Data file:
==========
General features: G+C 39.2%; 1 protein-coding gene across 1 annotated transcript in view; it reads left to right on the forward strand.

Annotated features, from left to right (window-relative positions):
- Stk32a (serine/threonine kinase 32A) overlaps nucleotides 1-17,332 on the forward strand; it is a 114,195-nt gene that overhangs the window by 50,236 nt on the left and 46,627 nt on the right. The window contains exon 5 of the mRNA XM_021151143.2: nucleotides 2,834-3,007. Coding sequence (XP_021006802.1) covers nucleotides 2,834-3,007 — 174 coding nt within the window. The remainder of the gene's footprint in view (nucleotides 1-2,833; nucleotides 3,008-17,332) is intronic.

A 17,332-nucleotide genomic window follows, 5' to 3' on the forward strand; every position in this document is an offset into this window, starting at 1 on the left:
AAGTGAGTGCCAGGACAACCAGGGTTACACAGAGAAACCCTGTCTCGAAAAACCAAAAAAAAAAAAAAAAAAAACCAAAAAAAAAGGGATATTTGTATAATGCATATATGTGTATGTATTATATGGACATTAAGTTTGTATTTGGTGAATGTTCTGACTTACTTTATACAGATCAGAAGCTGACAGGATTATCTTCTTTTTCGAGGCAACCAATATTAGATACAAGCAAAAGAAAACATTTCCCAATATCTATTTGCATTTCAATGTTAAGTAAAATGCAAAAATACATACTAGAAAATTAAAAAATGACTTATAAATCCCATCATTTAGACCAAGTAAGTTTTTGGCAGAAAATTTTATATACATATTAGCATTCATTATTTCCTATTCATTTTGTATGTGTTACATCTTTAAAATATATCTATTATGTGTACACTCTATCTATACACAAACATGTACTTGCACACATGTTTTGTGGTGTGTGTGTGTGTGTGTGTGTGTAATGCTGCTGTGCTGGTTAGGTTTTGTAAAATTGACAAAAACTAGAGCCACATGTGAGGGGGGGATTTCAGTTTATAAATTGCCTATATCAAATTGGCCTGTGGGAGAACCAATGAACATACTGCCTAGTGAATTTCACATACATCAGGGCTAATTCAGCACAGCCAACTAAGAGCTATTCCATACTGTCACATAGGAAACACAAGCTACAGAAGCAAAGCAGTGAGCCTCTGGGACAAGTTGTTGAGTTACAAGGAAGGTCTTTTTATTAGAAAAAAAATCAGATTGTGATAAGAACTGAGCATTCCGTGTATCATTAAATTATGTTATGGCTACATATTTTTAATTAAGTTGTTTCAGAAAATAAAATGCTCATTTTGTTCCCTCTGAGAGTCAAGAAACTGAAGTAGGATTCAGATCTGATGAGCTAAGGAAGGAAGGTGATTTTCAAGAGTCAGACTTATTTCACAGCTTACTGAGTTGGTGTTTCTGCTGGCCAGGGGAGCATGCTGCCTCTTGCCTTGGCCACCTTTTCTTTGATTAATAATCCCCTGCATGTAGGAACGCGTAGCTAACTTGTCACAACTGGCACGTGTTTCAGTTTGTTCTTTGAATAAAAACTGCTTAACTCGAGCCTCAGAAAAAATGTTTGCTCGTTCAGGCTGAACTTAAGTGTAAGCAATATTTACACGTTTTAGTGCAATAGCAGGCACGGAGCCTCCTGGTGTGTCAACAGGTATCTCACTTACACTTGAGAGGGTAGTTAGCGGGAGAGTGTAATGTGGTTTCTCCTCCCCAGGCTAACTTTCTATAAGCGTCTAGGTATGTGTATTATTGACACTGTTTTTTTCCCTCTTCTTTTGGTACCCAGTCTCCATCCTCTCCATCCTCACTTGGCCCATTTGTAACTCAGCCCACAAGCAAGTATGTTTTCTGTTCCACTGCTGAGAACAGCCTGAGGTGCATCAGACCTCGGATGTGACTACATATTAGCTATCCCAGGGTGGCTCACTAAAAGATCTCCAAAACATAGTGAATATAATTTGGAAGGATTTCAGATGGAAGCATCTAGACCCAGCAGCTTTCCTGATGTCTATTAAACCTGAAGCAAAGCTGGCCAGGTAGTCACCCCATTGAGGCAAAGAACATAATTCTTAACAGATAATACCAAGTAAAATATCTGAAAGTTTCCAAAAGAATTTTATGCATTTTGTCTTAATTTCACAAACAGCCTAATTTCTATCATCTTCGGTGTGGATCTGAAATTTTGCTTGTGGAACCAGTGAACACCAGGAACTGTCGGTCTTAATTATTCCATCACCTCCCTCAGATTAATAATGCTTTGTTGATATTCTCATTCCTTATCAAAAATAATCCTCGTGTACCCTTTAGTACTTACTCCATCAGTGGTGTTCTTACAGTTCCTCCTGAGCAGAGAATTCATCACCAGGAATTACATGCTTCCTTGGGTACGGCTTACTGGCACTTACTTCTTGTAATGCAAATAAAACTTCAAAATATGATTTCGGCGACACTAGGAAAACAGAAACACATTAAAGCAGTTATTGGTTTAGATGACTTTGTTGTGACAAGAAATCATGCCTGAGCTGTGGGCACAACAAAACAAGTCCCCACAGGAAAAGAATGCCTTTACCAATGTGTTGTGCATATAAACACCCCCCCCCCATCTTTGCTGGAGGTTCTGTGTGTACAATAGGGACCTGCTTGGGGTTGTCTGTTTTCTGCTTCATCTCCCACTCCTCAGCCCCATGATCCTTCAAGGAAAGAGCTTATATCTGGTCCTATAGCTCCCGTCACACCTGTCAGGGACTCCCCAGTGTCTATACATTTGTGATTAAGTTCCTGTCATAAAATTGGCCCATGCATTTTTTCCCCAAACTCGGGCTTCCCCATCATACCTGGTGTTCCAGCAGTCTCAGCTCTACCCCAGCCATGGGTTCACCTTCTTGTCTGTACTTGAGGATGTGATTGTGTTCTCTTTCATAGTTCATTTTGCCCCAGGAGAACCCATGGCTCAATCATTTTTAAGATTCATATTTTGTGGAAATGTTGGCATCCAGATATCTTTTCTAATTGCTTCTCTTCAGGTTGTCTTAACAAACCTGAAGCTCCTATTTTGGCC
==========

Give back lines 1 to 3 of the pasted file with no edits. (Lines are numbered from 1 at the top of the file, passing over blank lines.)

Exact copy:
General features: G+C 39.2%; 1 protein-coding gene across 1 annotated transcript in view; it reads left to right on the forward strand.

Annotated features, from left to right (window-relative positions):
- Stk32a (serine/threonine kinase 32A) overlaps nucleotides 1-17,332 on the forward strand; it is a 114,195-nt gene that overhangs the window by 50,236 nt on the left and 46,627 nt on the right. The window contains exon 5 of the mRNA XM_021151143.2: nucleotides 2,834-3,007. Coding sequence (XP_021006802.1) covers nucleotides 2,834-3,007 — 174 coding nt within the window. The remainder of the gene's footprint in view (nucleotides 1-2,833; nucleotides 3,008-17,332) is intronic.